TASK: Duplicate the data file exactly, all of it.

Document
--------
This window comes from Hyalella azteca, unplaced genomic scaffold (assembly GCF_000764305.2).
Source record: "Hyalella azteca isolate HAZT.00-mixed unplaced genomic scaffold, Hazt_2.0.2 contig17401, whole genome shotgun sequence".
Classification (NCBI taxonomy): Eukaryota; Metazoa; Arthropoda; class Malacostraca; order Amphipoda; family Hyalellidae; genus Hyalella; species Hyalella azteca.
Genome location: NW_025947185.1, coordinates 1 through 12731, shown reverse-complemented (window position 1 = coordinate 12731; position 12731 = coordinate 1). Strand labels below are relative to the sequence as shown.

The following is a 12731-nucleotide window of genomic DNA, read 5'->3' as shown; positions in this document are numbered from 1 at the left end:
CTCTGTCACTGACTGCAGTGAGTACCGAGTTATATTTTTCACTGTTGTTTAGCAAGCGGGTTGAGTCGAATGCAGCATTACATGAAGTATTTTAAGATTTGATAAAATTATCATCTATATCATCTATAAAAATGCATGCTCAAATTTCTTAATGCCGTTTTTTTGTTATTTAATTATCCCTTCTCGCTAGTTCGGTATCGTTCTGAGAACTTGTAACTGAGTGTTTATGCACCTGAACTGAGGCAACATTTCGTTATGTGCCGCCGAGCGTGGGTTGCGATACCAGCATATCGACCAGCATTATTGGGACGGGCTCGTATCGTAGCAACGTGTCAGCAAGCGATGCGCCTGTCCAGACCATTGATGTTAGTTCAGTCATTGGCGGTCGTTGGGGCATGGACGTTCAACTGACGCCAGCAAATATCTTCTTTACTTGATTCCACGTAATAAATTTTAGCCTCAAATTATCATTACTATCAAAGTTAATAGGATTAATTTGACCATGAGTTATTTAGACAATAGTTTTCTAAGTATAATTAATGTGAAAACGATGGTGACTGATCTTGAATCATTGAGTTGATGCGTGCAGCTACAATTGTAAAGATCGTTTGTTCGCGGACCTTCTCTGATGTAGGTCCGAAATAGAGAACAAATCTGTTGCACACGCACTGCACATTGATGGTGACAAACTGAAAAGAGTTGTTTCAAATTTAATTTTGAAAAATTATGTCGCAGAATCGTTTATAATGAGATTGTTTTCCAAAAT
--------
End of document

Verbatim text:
This window comes from Hyalella azteca, unplaced genomic scaffold (assembly GCF_000764305.2).
Source record: "Hyalella azteca isolate HAZT.00-mixed unplaced genomic scaffold, Hazt_2.0.2 contig17401, whole genome shotgun sequence".
Classification (NCBI taxonomy): Eukaryota; Metazoa; Arthropoda; class Malacostraca; order Amphipoda; family Hyalellidae; genus Hyalella; species Hyalella azteca.
Genome location: NW_025947185.1, coordinates 1 through 12731, shown reverse-complemented (window position 1 = coordinate 12731; position 12731 = coordinate 1). Strand labels below are relative to the sequence as shown.

The following is a 12731-nucleotide window of genomic DNA, read 5'->3' as shown; positions in this document are numbered from 1 at the left end:
CTCTGTCACTGACTGCAGTGAGTACCGAGTTATATTTTTCACTGTTGTTTAGCAAGCGGGTTGAGTCGAATGCAGCATTACATGAAGTATTTTAAGATTTGATAAAATTATCATCTATATCATCTATAAAAATGCATGCTCAAATTTCTTAATGCCGTTTTTTTGTTATTTAATTATCCCTTCTCGCTAGTTCGGTATCGTTCTGAGAACTTGTAACTGAGTGTTTATGCACCTGAACTGAGGCAACATTTCGTTATGTGCCGCCGAGCGTGGGTTGCGATACCAGCATATCGACCAGCATTATTGGGACGGGCTCGTATCGTAGCAACGTGTCAGCAAGCGATGCGCCTGTCCAGACCATTGATGTTAGTTCAGTCATTGGCGGTCGTTGGGGCATGGACGTTCAACTGACGCCAGCAAATATCTTCTTTACTTGATTCCACGTAATAAATTTTAGCCTCAAATTATCATTACTATCAAAGTTAATAGGATTAATTTGACCATGAGTTATTTAGACAATAGTTTTCTAAGTATAATTAATGTGAAAACGATGGTGACTGATCTTGAATCATTGAGTTGATGCGTGCAGCTACAATTGTAAAGATCGTTTGTTCGCGGACCTTCTCTGATGTAGGTCCGAAATAGAGAACAAATCTGTTGCACACGCACTGCACATTGATGGTGACAAACTGAAAAGAGTTGTTTCAAATTTAATTTTGAAAAATTATGTCGCAGAATCGTTTATAATGAGATTGTTTTCCAAAAT